Wednesday, September 19, 2007

breakin' the law?

There is no surer way to pervert the law than to institutionalize breaking it. So why would there be majority support for breaking the law to fight organized crime?

If you don't see why this is such a scary proposal, consider the following - should the government, the police or anyone consider it a good idea to break a law that shouldn't be repealed? I would argue that the answer to this question is "no" in any case, but especially in the case of government, who has the power to change laws they don't want followed, or the police, who, being entrusted with enforcing the law, should be the last ones to break it.

Further, what laws would have to be repealed in this case? The laws protecting individual rights from the government; laws protecting us from unnecessary search and seizure, protecting our privacy, and protecting us from entrapment. And yes, protecting us - all of us. These infringements on the rights of Canadians always seem to be assumed to affect everyone but the people advocating them, but how long until someone finds something you're doing, without hurting anyone, offensive enough to barge into your house and forcibly stop you from doing it?

(Apparently there is also support for overturning the laws protecting freedom of association, since people want to make it a crime to be a member of some gangs even if you haven't committed any other crime.)

It's also important to look at the crimes that are so serious that we need to stop them by striking a blow against every Canadian, law-abiding or not.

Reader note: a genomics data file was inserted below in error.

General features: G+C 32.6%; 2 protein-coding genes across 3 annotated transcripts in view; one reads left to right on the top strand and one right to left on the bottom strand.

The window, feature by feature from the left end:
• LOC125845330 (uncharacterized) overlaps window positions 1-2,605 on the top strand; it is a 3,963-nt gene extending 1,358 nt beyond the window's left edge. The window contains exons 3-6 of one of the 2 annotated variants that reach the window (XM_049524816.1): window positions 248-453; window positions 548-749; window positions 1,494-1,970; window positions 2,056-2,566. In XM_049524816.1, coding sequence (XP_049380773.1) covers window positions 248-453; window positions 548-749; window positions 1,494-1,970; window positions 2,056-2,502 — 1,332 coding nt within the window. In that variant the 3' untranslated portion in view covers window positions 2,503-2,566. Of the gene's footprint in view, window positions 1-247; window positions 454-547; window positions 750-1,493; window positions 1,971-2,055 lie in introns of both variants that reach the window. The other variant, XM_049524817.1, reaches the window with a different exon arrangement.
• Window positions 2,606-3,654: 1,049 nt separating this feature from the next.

If the government didn't outright create organized crime, they certainly gave them a better boost than they've ever given another industry by prohibiting alcohol, gambling and, to an even greater extent after the legalization of alcohol and gambling - drugs. Taxes and regulations are almost as bad, but certainly don't compare to the effects on price that an outright ban.

Do you think there would be any market for black market cigarettes if people weren't overpaying so drastically that the government was going above and beyond covering the costs of their medical care and making a profit off of them? Would gangs be making millions of dollars selling pot and other drugs that might not even be safe if you could go to the store and buy clean, reliable drugs for a fraction of the price? Of course not. Government subsidizes organized crime more than it subsidizes any other industry.

The scariest part is that people are so willing to have the law broken - and for what? The bans of the mid-twentieth century allowed for big business in organized crime through rumrunning and casinos - two industries now controlled (and, in the case of gambling, promoted) entirely by the government in Ontario.

No wonder we're starting to hear stories about police so frustrated that they tase students or berate folks parked at road stops - what incentive is there for bad cops to show restraint or respect for individuals when there is no expectation that they do so? And how frustrating must it be for good cops to be attempting to enforce laws when we institutionalize breaking them?

We certainly aren't doing the officers willing to put their lives on the line to protect us justice.

If we're going to advocate repealing a law (institutionalized breaking of a law is just stupid) then why aren't we talking about freeing the markets funding organized crime?

As it stands, the financial incentive is far too large for any crime-fighting initiative to ever stand a chance of putting a real dent in organized crime, so why not take it away? Would being able to go to the store to buy some product containing cocaine (basically extra-strength caffeine) or pot cigarettes to smoke on a Saturday night really be worse for society than a watered-down police state?

(cross-posted to The Natural Society and Bureaucrash)

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